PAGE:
CLUW Criticizes Supreme Court’s Hobby Lobby Ruling; Dissenting Justice Ginsburg Says Principle Will Let Firms Flout Minimum Wage, Other Laws

WASHINGTON –The Coalition of Labor Union Women strongly criticized the U.S. Supreme Court’s 5-man majority’s Hobby Lobby ruling, saying the justices are denying women access to contraception.  Meanwhile, Justice Ruth Bader Ginsburg, leading the dissenters, warned the decision opens the way to firms to flout other laws, including the minimum wage.

The GOP-named majority said owners of privately held corporations have the religious rights of “persons” under the Constitution.  Justice Samuel Alito said the owners can use those religious rights to deny women access to contraception – access mandated by the Affordable Care Act – if contraception violated the owners’ religious beliefs.

His decision was silent on the workers’ religious rights, and whether they would allow the worker to seek contraception.

Though Alito stated the court’s majority decision applied only to contraceptive rights, law professors and other analysts could find nothing in his decision to back that statement.  Women’s rights groups, including the Coalition of Labor Union Women, blasted it.

The court is “giving these employers the right to allow their religious beliefs to trump the health needs of their employees – making it harder for American families,” CLUW President Connie Leak  said.  CLUW joined a friend-of-the-court brief from the National Women’s Law Center, opposing Hobby Lobby’s religious freedom argument.

“CLUW views this ruling as a dangerous precedent, as it permits for the first time for-profit corporations with nothing to do with religion to refuse to follow the law on religious grounds.

“The denial of contraceptive coverage is seen as discrimination against women and an attack on workers’ right to basic health coverage.  CLUW will continue to educate our members and aggressively fight attempts to restrict the rights of working women on the shop floor and as it pertains to their private decisions on reproduction.”

Ginsburg, leading the 4-person court minority, said Hobby Lobby  was even worse than that  It would create “havoc” with compliance with other laws, she warned.  Firms could flout those statutes, too, claiming each law they oppose violates the firms’ owners’ religion.

“The ability of women to participate equally in the economic and social life of the nation has been facilitated by their ability to control their reproductive lives,” Ginsburg said.  “Congress acted on that understanding when, as part of a nationwide insurance program intended to be comprehensive, it called for coverage of preventive care responsive to women’s needs.”

The 5-man majority threw that understanding out, and not just in health care, she said. “In a decision of startling breadth, the court holds that commercial enterprises, including corporations, along with partnerships and sole proprietorships, can opt out of any law – saving only tax laws — they judge incompatible with their sincerely held religious beliefs,” she began.

“Compelling governmental interests in uniform compliance with the law, and disadvantages that religion-based opt-outs impose on others, hold no sway, the court decides, at least when there is a ‘less restrictive alternative.’  And such an alternative, the court suggests, there always will be whenever…the government, i.e., the general public, can pick up the tab.”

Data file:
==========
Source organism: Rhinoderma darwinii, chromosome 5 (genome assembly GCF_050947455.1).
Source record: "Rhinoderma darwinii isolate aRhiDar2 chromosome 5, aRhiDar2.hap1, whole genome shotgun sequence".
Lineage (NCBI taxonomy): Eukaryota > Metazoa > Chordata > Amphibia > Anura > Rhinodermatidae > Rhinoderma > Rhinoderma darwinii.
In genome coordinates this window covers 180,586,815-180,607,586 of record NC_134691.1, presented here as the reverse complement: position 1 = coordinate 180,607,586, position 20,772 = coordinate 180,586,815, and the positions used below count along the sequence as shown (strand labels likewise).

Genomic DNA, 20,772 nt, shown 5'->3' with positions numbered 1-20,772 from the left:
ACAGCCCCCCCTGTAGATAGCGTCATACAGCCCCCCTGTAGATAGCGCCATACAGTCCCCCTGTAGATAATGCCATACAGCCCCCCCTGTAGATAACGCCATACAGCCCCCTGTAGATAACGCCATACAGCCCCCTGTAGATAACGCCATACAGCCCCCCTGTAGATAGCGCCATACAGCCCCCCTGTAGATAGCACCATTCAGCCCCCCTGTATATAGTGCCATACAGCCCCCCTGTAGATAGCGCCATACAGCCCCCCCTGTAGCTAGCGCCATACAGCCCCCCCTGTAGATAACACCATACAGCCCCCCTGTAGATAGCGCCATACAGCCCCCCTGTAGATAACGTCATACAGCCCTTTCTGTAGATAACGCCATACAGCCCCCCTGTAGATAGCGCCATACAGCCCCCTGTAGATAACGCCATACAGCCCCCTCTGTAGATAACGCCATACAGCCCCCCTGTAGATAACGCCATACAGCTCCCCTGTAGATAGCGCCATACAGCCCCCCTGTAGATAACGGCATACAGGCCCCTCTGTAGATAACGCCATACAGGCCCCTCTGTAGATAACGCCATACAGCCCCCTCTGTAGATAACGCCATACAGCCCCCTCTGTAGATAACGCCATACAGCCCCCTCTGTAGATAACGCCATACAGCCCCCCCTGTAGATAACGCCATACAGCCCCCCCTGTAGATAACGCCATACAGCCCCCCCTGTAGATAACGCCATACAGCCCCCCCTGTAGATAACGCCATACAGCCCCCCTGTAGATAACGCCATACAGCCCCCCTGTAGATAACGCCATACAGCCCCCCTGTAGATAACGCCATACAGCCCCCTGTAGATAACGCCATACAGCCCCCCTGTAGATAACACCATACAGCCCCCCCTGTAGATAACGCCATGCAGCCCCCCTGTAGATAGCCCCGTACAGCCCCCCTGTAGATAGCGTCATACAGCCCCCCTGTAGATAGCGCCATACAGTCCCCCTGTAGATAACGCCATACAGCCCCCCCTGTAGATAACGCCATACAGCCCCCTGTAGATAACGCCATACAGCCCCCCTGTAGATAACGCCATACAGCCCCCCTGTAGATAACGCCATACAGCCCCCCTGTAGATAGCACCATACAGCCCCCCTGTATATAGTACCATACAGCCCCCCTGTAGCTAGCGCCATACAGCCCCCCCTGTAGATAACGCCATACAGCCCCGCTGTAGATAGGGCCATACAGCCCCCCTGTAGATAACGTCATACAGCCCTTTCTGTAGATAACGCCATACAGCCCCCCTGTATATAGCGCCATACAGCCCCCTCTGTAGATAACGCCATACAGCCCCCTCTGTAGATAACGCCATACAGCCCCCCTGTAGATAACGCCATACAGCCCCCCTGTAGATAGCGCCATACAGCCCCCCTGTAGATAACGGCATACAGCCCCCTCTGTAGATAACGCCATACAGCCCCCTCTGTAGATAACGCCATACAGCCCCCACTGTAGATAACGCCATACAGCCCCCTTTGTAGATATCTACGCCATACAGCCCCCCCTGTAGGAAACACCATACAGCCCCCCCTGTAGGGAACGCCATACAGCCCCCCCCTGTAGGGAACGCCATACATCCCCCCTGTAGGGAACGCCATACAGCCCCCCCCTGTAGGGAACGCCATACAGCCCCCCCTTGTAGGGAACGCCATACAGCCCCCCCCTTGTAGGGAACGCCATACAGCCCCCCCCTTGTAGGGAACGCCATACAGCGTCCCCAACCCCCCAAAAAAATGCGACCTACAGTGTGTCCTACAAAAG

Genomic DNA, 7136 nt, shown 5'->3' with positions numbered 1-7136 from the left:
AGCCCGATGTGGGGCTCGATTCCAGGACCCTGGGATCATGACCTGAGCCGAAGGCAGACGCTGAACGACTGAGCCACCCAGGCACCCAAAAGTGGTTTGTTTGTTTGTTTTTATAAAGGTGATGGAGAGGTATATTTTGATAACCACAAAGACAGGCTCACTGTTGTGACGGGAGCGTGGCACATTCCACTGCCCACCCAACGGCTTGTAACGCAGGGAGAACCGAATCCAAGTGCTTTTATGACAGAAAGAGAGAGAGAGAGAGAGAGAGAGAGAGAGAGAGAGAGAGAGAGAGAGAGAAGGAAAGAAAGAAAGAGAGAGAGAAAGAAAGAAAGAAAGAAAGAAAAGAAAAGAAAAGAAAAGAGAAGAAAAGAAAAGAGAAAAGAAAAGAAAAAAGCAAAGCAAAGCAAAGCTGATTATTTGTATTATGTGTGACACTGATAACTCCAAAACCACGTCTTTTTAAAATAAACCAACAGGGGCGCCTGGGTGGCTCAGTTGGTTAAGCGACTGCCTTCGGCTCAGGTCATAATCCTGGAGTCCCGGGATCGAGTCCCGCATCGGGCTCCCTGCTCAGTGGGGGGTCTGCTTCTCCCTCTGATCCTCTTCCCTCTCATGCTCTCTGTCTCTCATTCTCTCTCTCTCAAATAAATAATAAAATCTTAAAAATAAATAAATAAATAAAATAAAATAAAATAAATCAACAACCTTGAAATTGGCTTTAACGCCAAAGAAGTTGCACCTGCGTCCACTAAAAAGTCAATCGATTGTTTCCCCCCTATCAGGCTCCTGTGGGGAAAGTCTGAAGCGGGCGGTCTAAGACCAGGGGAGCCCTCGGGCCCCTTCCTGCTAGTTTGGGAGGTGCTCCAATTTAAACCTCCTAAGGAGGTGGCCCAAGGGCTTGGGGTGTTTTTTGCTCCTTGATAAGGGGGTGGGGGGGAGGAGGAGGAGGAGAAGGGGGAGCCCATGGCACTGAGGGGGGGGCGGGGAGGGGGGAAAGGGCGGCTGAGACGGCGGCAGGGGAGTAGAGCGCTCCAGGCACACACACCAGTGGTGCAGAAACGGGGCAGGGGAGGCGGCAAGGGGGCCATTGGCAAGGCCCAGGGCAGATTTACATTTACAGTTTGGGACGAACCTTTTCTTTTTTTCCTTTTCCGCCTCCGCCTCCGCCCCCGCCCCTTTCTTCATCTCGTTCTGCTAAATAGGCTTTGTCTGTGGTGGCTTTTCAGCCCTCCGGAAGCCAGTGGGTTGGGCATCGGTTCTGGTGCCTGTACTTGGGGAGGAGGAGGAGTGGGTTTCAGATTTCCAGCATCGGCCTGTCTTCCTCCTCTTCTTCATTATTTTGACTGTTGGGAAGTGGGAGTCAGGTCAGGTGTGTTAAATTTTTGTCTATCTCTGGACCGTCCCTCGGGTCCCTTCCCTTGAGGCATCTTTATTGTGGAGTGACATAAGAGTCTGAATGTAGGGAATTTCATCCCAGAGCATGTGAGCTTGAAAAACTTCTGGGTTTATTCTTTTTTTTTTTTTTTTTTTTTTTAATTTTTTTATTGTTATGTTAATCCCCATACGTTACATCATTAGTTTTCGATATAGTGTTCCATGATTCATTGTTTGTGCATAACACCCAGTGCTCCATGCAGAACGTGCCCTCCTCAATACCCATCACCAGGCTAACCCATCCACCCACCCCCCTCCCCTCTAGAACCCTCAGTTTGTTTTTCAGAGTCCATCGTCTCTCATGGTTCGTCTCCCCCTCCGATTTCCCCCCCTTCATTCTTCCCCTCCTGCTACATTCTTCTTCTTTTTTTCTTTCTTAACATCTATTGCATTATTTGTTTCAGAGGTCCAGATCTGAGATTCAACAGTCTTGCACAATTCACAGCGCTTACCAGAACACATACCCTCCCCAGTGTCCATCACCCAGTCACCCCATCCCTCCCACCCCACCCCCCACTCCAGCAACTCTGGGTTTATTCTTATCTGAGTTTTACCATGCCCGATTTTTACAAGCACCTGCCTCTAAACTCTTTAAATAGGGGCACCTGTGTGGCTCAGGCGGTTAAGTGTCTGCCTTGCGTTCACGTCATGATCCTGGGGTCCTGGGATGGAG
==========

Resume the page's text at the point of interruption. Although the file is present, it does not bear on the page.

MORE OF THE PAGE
Ginsburg explained the 1st Amendment to the Constitution, which guarantees freedom of religion, did not envision anything that extreme.

But the court majority’s reading of the 1993 Religious Freedom Restoration Act “dictated the extraordinary religion-based exemptions today’s decision endorses,” she said.  Congress passed RFRA after the justices ruled a Native American tribe could not smoke peyote as part of a religious ritual.

“In the court’s view, RFRA demands accommodation of a for-profit corporation’s religious beliefs no matter the impact that accommodation may have on third parties who do not share the corporation owners’ religious faith – in these cases, thousands of women employed by Hobby Lobby and Conestoga or dependents of persons those corporations employ.  Persuaded that Congress enacted RFRA to serve a far less radical purpose, and mindful of the havoc the court’s judgment can introduce, I dissent,” Ginsburg wrote.  The other three dissenting justices signed on to her statement.

And once you start letting for-profit firms opt out of obeying laws due to religious belief, where do you stop, Ginsburg asked.

Ginsburg noted the court decided in 1982 that a company owned by a member of the Old Order Amish could not avoid paying Social Security withholding taxes for its workers because Social Security’s existence countered the owners’ religious beliefs.  Then, she said, “The court recognized that allowing a religion-based exemption to a commercial employer would operate to impose the employer’s religious faith on the employees.”  Alito, she said, dismissed that ruling as “a tax case.”

But as a result of the majority’s Hobby Lobby ruling, “Where is the stopping point to the ‘let the government pay’ alternative?” Ginsburg asked.  “Suppose an employer’s sincerely held religious belief is offended by health coverage of vaccines, or paying the minimum wage, or according women equal pay for substantially similar work?

“Does it rank as a less-restrictive alternative to require the government to provide the money or benefit to which the employer has a religion-based objection?   Because the court cannot easily answer that question, it proposes something else: Extension to commercial enterprises of the accommodation already afforded to nonprofit religion-based organizations.”


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